Water-harvesting ensures food security in dry Mwenezi

A GROUP of women burst into song, as they began harvesting their butternut crop at Matande Garden in the heart of rural Mwenezi. After some time of consuming the delicious fruit, the women are happy that at least they have a surplus to sell at the nearby Neshuro business centre, where there is a ready market.

BY JAIROS SAUNYAMA

Mwenezi’s successful water-harvesting project gave birth to the popular Matande Garden, where 167 farmers are benefiting from different farming projects all year round because of the availability of water.

Mwenezi’s successful water-harvesting project gave birth to the popular Matande Garden, where 167 farmers are benefiting from different farming projects all year round because of the availability of water.

This is the story of Mwenezi’s successful water-harvesting project that gave birth to the popular Matande Garden, where 167 farmers are benefiting from different farming projects all year round because of the availability of water.

“Before this project, it was bad. We could not farm all year round, our livestock had to scavenge for drinking water. But life has changed for the better; I have plenty to eat with my children and grandchildren. On the small piece of land I tilled this time, I have maize, groundnuts and butternuts. The butternuts are ready and I am removing them so that I plant beans,” 71-year-old, Violet Moyo of Rutavo Village, a farmer at the garden, said.

The Matande Garden project was made possible by the World Food Programme (WFP) under the productive assets creation programme (PAC) with the Mwenezi Development Training Centre (MDTC) as the implementing partner.

The project began in 2012, where 250 people were involved in the rehabilitation of the dam, extension of the garden and the construction of a weir. In order to harness more water, another weir was built at the foot of the nearby Matande Hill to catch all the running water from the inselberg.

The 4,5 ha garden brought the new face of a vibrant micro-irrigation, which is well-networked with water channels including a 40 000-litre receiving tank supported by two engines. Of the 167 beneficiaries, there 130 women, while the remaining 37 are male farmers.

Matande Garden chairperson, Taurai Moyo says villagers’ lives have been transformed and that the project has gone a long way in alleviating hunger in the dry region.

“We are happy that the water-harvesting project has yielded results in that hunger is now a thing of the past as villagers can now farm throughout the year. Before, there was massive shortage of water and the garden was just a hectare. There was no production at all.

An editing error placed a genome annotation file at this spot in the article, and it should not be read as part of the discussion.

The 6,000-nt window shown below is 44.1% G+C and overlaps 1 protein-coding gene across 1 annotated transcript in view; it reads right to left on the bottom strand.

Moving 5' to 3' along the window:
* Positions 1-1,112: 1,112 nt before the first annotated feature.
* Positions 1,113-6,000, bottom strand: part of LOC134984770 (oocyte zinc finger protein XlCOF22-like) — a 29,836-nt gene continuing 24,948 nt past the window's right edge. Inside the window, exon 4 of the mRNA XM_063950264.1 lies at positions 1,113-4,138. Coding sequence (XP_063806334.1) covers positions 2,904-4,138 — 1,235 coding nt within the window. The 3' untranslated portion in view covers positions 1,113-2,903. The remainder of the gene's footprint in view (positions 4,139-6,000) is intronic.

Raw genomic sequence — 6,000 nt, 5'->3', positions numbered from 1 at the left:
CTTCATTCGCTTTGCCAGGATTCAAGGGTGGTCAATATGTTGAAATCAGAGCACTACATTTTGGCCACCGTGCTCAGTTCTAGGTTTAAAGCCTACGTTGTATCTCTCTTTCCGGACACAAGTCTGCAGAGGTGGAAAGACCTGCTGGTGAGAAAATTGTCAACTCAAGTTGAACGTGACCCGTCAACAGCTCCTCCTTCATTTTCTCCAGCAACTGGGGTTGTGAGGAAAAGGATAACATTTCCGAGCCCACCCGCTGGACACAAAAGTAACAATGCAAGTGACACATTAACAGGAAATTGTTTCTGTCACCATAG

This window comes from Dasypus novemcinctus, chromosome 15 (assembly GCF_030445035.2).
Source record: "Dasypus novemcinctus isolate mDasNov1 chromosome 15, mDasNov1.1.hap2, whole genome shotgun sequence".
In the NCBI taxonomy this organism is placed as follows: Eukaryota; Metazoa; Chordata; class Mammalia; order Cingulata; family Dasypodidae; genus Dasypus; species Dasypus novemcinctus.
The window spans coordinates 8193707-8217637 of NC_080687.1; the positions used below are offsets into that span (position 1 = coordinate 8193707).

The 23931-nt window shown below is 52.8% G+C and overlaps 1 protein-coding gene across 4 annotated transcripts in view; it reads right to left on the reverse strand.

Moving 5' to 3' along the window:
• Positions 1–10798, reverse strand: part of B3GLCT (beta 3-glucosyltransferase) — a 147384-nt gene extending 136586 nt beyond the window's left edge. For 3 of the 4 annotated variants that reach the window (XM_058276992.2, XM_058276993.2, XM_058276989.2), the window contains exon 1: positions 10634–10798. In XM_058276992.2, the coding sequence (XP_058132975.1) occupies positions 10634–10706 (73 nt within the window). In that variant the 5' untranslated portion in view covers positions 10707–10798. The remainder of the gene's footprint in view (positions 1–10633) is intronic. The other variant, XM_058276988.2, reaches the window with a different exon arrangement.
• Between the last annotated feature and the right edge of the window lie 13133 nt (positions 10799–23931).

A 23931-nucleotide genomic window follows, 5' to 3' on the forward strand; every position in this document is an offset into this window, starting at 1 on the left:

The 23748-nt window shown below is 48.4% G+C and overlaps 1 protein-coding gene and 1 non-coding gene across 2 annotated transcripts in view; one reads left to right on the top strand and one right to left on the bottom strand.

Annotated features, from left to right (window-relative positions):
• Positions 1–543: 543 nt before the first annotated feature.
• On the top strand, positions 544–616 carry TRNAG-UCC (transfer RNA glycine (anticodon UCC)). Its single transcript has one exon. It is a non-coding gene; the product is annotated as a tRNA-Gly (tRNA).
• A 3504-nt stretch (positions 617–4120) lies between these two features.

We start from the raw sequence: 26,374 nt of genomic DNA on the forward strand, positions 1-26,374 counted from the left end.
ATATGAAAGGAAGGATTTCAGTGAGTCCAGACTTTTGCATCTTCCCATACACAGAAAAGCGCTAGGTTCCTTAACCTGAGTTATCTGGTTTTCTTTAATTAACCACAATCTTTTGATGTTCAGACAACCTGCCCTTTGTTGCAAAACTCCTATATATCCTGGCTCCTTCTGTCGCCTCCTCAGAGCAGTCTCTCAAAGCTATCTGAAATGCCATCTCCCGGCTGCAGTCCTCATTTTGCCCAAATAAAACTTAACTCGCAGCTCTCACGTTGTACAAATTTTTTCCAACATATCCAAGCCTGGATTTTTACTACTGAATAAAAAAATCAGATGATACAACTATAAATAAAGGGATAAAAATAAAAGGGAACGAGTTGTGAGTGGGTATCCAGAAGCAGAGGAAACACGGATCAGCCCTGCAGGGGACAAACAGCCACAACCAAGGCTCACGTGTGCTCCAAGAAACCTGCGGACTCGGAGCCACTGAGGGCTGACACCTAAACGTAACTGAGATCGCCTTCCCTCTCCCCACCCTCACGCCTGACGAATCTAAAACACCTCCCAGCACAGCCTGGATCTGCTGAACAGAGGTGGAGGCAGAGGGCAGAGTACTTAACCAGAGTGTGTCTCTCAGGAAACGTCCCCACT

“Today, it is different and through hard work, the farmers have a lot to feed their families, while others now sell the surplus, thereby, generating income to pay school fees for their children,” he said.

Moyo said, about 290 households from the six villages, as well as 2 000 livestock, are currently benefiting from the weirs. All the 167 farmers pay a dollar monthly, which is used to purchase fuel for the water engines, as well as purchasing seeds, fertilisers and other inputs.

Each beneficiary has a 1x82m piece of land to practice crop rotation under the guidance of an Agritex officer.

The water-harvesting project has not benefited villagers in the Makande area only, but more than 500 people are also benefiting in Makotore Village following the rehabilitation of Tsvimborume Weir Dam.

When NewsDay visited Tsvimborume Nutritious Garden recently, villagers were in the process of harvesting their maize crop, while others were planting beans.

Both the weir and dam projects were completed through the 2015 cycle of WFP’s productive asset creation programme and are benefiting nine villages including Tsumele, Mavange and Duvai among others. A total of 592 households with a population of 2 239 and 7 773 livestock are now benefiting from the weir. Tsvimborume Dam was sited and pegged in 1995 by Agritex, but construction was stalled due to lack of resources.

MDTC programmes manager, Promise Makoni says there is need to empower the community for the sustainability of the project.

“The projects were identified by the communities themselves, so in terms of sustainability the element is there because they identified these projects that they felt would enhance their livelihoods. And in this case as development practitioners together with government line ministries, we will continue to provide technical support in the projects so that their tomorrow will be a success,” she said.

Mwenezi is the driest district in Masvingo province and receives low, erratic and poorly distributed rainfall, averaging 350mm in a normal year. The area is still reeling from the recent El-Nino effects that left a number of households in dire need of food aid.

WFP Zimbabwe representative and country director, Eddie Rowe says their obligation is to address hunger and ensure food security in the dry region.

“Addressing both the root causes and consequences of hunger is critical to long-term food security and sustainable development.

“Through the PAC programme, WFP supports people beyond their immediate needs, helping them build a better future, where even the most vulnerable can thrive under a changing climate.

“Through PAC, we reached 95 000 people in 2016, with the rehabilitation or creation of community assets, such as
water-harvesting systems like the one at Matande. In 2016 again, we rehabilitated 55 assets, bringing to 921 the total in the country since inception of the PAC programme in 2014,” he said.

Today, Moyo is one of the happiest women in Ward 2, Mwenezi, as the water-harvesting project has ensured food security and improved nutrition at her homestead.

She and other beneficiaries look forward to when they will secure a big market, with one of the leading chain stores in the country.

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